CBR News: Rick, you've been promising that the Unity Squad's inability to work together would lead to some dire consequences, and in "Uncanny Avengers" #14 you and artist Steve McNiven delivered on that promise with the deaths of three of your cast members: Rogue, Scarlet Witch and Wonder Man. In the wake of these deaths some readers may be looking to point fingers and some of them may be pointing them at Rogue since she wasn't able to set aside the animosity she felt toward the Scarlet Witch, but is that fair? Is she most responsible for what when down in issue #14? Or do other team members have some culpability as well?
Rick Remender: I'm writing from continuity here, so it's mandatory that you look at the chain of events that led to this. Rogue had tried to forgive Wanda as had most of the mutants after "Avengers: The Children's Crusade" and into "Avengers Vs. X-Men." Everybody was trying to forgive her, but until then they hated her! She was the one who came around and erased the majority of their ranks.
Hatred is born of fear more often than not; so you've got these mutants who are so hateful and fearful of the Scarlet Witch, but many of them try to do the heroic and right thing and forgive her as she tries to redeem herself. She's still a ticking time bomb though. She's still this being where if you give her enough power she can warp reality.
Then in "AvX" the mutants lose Professor X. I wanted to show the repercussions of that in one particular person and that was Rogue. Like many of us do when we're experiencing guilt or mourning she reverted back to who she was, which was an angry person. So for me, as I analyzed that, it made sense for Rogue to be the one because of her past, whereas Logan is trying the road of the samurai. He's trying to make good because of the responsibility on his shoulders. That was why I always said Rogue kind of becomes the Wolverine.
She's the one who's fighting those demons and she's reeling and really damaged from the loss of Charles. Now you've got a situation where she thinks Scarlet Witch is about to do something again. She pulls Wolverine off a wall where he's been tortured by his son and he tells her, "Go stop her. She's up to something again." So at that point Rogue has had enough and she decides she's going to do what all the mutants wanted to do for years and years after M-Day and that's put an end to the Scarlet Witch. She's not going to let her do it again. She sees her as a weapon of mass destruction.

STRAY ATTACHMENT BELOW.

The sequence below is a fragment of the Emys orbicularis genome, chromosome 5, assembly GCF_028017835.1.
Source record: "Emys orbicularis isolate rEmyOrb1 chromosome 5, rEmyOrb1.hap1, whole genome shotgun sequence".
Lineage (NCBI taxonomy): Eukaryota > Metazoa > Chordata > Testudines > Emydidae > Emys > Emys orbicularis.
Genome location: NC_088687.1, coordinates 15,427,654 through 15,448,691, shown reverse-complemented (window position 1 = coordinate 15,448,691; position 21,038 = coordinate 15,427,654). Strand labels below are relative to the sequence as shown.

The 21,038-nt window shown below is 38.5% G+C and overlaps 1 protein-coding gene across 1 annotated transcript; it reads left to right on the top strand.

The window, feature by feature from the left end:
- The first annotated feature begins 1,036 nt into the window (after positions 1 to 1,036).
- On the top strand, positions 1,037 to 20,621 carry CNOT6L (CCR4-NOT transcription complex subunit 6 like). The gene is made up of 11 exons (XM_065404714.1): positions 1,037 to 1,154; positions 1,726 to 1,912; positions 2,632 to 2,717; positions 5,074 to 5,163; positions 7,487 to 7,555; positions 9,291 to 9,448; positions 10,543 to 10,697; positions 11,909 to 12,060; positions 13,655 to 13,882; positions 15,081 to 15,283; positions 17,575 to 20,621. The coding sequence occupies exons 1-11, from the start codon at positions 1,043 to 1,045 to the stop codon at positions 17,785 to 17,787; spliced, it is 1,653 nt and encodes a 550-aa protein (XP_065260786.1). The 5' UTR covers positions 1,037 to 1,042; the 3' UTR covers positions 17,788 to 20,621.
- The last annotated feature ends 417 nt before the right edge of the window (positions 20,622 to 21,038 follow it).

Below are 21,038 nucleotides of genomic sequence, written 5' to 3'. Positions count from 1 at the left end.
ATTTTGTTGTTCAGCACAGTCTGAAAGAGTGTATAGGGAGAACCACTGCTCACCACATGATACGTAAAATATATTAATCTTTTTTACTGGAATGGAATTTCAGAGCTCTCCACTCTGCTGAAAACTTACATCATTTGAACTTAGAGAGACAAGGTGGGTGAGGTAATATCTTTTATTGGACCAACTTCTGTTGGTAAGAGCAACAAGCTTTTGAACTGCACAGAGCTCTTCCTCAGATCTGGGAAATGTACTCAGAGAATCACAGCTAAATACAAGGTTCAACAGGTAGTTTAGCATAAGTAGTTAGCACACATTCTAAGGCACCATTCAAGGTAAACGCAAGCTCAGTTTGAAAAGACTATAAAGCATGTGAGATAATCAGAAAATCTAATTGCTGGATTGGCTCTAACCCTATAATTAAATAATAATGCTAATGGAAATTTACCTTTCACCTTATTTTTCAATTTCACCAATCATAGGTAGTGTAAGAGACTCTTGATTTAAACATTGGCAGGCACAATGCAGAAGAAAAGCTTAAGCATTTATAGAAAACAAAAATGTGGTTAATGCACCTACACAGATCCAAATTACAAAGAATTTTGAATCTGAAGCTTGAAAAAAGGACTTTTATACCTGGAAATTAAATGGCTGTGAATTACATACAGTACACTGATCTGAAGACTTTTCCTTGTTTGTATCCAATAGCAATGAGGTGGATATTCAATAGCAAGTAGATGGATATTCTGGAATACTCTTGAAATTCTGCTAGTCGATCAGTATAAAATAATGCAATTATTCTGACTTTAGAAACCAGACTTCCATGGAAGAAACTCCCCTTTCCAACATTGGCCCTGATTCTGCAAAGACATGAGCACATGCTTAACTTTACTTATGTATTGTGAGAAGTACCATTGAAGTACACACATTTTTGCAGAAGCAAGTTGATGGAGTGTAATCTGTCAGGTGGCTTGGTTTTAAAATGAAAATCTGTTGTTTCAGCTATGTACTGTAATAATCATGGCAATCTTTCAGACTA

So she sees what she's doing as not only necessary, but as a way of stopping Wanda from messing around with the lives of innocent mutants yet again. When you look at it from that perspective it makes sense to me. Now of course what she doesn't know is Wanda is planning an old switcheroo on the twins, and that lead to the "Three's Company"-like antics of issue #14 [Laughs]
[Laughs] It does sound like Wolverine should bear some blame then, too.
Yeah, obviously Wolverine's example had something to do with Rogue's actions. He's one of her role models. He's trying to change his ways, but that's a recent development. The responsibility Logan has taken on and the way he's adapted to stuff has just been in the last couple of years, which in terms of the Marvel Universe is only months. This is something where Rogue is at fault and has to take responsibility, but given what the Scarlet Witch is capable of and what she had done to mutants in the past it made a good deal of sense I think.
And yeah, I do think that Wolverine is partially to blame here because she reverts to a lot of what she saw in Wolverine back when she was new to the X-Men and he was still the guy who would go out and do the murder.
Wonder Man sacrificed himself for his love, the Scarlet Witch, but did he sacrifice himself so Wanda could live? Or so she could complete her summoning spell?
It was so she could complete the spell. They had gone through all this trouble and reached this point. They saw how powerful the Apocalypse Twins are and what they're capable of and Wanda wanted this. She wanted to use her last chance at redemption to prevent the mutants from being scooped up against their wishes.
She wasn't going to be their savior, but she was going to draw them together as an army to deal with the Apocalypse Twins. That would allow them to choose their own fates as opposed to having segregation forced on them by these twins. So this was a chance at redemption for Wanda and I think that Simon, who loves her very much, saw that.
One of the things we've seen in this series is that, as time has progressed, Wanda has realized that Simon is the human version of the Vision. He's the Vision with the human frailties and failings. I didn't want to put too fine of a point on that. I just wanted to build into it. So she realizes she does love Simon, but she's afraid. Their love is then rekindled and as tragedy befalls them Simon sacrifices himself in order to give her a shot at redemption.